The agriculture drone innovation was a direct response to the labor shortage. “There are never enough hands available to pick fruit at the right time and at the right cost. Fruit is left to rot in the orchard or sold for a fraction of its maximum value, while farmers lose billions of dollars every year,” the company says.
The FAR robot uses perception algorithms AI to locate fruit trees and vision algorithms to find the fruit among the foliage and classify its size and maturity. The robot then works out the best way to approach the fruit and remain stable while its picking arm grabs the fruit.
The drones are able to reap the rewards without getting in each other’s way thanks to a single autonomous digital brain in a ground-based unit.
The idea consists of autonomous platforms that each act as a hub for up to 6 harvesting drones. The platforms navigate through the orchards and provide computing/processing power to quadcopter agriculture drones which are connected to the platform via a central cable. For their navigation, the platforms are guided by a harvesting plan defined in the command and control software.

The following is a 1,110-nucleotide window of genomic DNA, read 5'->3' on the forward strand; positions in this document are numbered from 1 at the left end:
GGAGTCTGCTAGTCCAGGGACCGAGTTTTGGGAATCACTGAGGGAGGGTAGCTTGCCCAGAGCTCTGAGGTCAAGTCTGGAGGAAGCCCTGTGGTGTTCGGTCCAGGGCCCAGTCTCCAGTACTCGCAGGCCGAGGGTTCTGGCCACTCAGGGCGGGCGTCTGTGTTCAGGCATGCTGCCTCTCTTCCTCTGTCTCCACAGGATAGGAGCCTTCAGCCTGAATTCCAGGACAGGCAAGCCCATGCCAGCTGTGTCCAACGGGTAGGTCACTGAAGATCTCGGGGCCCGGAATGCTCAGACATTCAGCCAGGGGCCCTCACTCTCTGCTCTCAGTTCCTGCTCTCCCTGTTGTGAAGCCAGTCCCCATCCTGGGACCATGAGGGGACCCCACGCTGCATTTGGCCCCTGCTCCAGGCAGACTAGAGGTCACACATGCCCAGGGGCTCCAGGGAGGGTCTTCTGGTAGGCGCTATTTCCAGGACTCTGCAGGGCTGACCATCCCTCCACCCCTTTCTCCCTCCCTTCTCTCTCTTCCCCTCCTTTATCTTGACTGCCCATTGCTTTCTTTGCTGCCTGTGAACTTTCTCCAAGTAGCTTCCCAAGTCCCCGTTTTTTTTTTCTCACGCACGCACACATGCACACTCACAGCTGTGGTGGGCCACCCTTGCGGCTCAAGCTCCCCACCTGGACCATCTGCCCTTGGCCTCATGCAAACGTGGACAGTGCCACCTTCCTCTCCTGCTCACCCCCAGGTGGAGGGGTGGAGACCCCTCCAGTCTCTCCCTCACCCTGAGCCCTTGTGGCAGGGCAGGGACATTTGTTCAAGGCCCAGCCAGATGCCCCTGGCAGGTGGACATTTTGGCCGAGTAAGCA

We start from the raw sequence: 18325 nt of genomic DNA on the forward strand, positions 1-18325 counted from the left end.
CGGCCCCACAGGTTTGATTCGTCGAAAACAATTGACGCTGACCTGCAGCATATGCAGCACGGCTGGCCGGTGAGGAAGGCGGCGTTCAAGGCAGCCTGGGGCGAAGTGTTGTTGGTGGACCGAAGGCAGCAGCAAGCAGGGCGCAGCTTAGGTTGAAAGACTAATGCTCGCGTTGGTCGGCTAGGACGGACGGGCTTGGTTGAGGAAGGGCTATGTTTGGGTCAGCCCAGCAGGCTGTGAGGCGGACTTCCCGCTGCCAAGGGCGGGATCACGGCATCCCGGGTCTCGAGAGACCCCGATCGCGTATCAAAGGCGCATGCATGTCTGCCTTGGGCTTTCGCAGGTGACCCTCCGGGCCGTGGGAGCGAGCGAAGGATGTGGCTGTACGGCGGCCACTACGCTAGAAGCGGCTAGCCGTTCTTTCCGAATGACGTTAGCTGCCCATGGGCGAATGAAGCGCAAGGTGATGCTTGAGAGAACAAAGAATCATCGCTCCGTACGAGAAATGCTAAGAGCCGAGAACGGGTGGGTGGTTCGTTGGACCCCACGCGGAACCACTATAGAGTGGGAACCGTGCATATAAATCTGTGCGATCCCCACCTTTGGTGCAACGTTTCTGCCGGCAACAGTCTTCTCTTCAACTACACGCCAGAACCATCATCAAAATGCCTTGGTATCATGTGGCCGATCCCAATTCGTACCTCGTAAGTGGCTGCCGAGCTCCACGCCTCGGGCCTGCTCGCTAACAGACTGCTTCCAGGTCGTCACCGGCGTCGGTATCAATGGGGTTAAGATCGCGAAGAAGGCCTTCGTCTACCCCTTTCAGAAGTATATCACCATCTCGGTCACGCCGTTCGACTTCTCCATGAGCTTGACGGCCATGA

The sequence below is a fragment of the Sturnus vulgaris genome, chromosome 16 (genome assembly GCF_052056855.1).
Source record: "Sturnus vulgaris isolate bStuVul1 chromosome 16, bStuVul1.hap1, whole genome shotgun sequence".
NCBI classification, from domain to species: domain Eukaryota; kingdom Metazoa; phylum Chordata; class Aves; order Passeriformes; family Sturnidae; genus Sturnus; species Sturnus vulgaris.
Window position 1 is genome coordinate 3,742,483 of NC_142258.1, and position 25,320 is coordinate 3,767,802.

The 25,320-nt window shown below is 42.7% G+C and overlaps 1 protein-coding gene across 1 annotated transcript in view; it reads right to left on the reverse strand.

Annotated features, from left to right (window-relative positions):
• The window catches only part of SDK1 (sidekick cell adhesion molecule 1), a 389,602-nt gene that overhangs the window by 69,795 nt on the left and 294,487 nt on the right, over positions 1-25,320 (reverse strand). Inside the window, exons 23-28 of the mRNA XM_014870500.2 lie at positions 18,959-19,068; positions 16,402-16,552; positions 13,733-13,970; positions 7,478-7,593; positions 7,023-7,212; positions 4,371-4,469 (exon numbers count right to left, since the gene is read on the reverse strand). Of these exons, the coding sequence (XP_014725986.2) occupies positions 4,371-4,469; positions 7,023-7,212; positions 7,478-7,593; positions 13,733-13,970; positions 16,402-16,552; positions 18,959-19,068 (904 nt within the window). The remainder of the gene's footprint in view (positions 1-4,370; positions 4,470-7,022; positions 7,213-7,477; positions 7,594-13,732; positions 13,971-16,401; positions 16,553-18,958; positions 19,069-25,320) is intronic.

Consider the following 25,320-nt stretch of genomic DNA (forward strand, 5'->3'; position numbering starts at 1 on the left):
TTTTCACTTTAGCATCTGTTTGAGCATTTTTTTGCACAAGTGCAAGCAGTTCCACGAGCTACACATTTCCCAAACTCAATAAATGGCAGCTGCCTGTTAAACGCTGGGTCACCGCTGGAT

Each drone is equipped with a delicate gripper and several neural networks are responsible for detecting the fruit. Merging data of fruit location and its quality from different angles, targeting the fruit, calculating foliage and fruit, measuring of maturity and calculating the trajectory and maneuvering through the foliage to the fruit as well as plucking or cutting the fruit from the tree. Once harvested, the fruit is placed in a container on the platform and as soon as a container is full, it is automatically swapped for a new container.
The farming drone was initially designed to harvest apples, later peaches, nectarines, plums and apricots were added.
“We add another variety of fruit every week,” says Tevel. The farming drone comes with a library of fruit, to choose from and configure the FAR.
“Fruits are very high-value crops,” Maor explains. “You grow them all year round, then you only have one production time. Hence, the value of each fruit is very high. You also have to choose selectively, not all at once.
All of this robotic intelligence hasn’t been easy, cheap, or quick to bring to market: The system has been in development for about five years, and the company has raised about $30 million.
Tevel’s FAR agriculture drones are ready for sale, but not directly to farmers, but through vendors who build the harvesting and transport systems to take the fruit from farm to table.
Tevel charges a fee software-as-a-service (SaaS) which includes all costs for the farmer. The price varies depending on how many robots are in demand.
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